4.3 Long-term SSI variability

The improved spectral stability performance of the TSIS-1 SIM over previous SSI instruments is allowing the opportunity, for the first time, to validate SSI models directly against longer, near solar cycle, timescales. Figures 14 and 15 show the comparison of the TSIS-1 SIM full (200–2400 nm) measurement record over the mission to date (March 2018–January 2023). These comparison plots cover several key band-integrated spectral regions from the UV to the shortwave IR: 265–285 nm (UV), 310–400 nm (NUV), 400–700 nm (visible), 700–1000 nm (NIR), 1300–1600 nm (NIR), and 1600–2400 (SWIR). As can be seen by the relative variability scales, going longer in wavelength shows progressively decreasing variability. Figures also include the direct comparison to both the NRLSSI2 and SATIRE-S models; each model has been separately scaled in magnitude to match the TSIS-1 SIM observations over an 81-day averaged period centered on December 7, 2019. For the UV and near UV regions there is overall good agreement with both active region short-term variability and with the long-term SSI trending of the observations with both the models. However, overall better agreement with the observations is found with the NRLSSI2 model for the UV (265–285 nm) region. As shown in the previous section, the SATIRE-S shows excess peak rotational variability relative to the observations (and the NRLSSI2 model). However, apart from the solar rotational variability differences, the irradiance trend of the SATIRE-S UV SSI during the rise of SC25 is in very good agreement with the TSIS-1 observations.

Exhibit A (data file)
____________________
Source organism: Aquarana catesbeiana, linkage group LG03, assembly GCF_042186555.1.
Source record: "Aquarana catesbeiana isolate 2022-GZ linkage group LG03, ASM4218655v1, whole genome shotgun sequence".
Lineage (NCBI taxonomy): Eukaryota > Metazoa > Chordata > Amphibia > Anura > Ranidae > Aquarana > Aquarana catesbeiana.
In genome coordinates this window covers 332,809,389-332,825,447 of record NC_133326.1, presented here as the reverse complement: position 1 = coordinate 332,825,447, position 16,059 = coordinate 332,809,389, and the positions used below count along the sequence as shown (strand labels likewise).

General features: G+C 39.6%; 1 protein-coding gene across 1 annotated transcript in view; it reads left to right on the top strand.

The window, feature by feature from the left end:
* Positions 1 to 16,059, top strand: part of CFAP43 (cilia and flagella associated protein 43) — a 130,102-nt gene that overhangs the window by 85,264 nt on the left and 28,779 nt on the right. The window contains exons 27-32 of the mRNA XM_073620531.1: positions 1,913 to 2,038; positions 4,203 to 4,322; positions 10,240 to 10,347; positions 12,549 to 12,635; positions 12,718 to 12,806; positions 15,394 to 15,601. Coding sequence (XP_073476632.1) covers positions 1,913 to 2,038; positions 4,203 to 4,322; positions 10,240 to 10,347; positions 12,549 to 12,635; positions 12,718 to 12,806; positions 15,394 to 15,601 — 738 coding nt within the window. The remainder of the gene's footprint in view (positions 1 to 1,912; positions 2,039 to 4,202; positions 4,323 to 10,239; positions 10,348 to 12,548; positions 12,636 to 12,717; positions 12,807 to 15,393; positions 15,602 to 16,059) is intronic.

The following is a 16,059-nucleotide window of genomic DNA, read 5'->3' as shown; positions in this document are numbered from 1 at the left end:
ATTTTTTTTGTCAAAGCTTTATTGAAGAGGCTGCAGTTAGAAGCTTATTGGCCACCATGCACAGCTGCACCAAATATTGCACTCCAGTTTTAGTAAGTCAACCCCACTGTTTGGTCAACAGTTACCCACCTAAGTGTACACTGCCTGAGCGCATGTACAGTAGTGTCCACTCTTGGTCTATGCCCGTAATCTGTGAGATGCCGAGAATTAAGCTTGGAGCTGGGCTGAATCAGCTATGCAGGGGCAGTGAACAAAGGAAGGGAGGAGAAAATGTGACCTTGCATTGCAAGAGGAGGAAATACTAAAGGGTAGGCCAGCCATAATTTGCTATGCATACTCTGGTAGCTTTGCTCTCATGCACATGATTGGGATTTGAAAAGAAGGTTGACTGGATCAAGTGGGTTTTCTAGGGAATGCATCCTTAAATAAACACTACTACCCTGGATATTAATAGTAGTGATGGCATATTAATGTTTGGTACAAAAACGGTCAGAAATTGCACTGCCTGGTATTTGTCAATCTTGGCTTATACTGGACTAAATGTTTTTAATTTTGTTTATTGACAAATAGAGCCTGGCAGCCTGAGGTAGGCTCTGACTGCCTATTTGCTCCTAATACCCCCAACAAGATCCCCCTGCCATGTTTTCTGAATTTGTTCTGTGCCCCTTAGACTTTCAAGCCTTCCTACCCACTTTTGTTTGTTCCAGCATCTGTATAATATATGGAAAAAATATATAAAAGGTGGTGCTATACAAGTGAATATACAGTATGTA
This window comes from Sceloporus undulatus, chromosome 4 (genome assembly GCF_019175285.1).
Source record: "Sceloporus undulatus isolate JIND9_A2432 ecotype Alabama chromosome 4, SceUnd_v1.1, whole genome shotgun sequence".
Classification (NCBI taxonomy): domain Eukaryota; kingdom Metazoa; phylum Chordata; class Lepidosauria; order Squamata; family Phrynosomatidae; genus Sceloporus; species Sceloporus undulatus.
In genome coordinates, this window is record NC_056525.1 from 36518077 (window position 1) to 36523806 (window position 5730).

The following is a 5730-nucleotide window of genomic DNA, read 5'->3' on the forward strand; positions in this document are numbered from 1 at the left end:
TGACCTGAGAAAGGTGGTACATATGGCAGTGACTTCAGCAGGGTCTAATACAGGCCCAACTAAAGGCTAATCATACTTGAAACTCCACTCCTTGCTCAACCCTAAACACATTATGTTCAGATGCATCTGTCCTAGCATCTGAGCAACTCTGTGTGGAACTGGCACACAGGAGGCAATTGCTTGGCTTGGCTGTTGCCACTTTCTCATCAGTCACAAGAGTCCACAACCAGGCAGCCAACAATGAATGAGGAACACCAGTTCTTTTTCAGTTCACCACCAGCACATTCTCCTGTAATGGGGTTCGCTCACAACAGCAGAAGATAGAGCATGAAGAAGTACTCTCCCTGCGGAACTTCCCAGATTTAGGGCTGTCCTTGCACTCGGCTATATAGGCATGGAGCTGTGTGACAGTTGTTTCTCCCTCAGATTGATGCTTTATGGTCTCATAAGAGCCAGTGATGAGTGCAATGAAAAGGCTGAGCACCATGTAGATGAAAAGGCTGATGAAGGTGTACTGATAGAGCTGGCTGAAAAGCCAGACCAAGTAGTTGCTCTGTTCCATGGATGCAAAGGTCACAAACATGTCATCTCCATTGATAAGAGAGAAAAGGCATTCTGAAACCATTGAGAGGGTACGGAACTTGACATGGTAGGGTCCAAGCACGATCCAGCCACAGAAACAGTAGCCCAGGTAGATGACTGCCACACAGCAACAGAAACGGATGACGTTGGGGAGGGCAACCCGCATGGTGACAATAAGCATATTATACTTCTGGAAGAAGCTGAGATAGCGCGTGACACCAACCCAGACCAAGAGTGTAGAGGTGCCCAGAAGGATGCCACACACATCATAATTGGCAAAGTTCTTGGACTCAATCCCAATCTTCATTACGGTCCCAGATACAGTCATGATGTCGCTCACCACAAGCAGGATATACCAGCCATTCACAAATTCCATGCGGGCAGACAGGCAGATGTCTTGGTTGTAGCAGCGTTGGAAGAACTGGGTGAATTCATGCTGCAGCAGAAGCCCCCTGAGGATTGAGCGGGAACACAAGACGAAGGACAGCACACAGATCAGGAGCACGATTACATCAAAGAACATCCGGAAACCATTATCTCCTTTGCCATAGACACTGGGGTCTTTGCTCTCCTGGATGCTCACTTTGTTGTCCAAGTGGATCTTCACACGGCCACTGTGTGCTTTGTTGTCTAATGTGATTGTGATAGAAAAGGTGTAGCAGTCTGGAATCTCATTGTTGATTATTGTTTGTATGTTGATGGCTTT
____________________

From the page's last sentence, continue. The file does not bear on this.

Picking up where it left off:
thumbnail Figure 14

SSI variability comparisons in broadbands covering the UV (265–285 nm & 310–400 nm), Visible (400–700 nm), and near IR (700–1000 nm) of TSIS-1 SIM observations (grey) to the NRLSSI2 model (pink) and SATIRE-S model (blue) over the first 5 years of the TSIS-1 mission.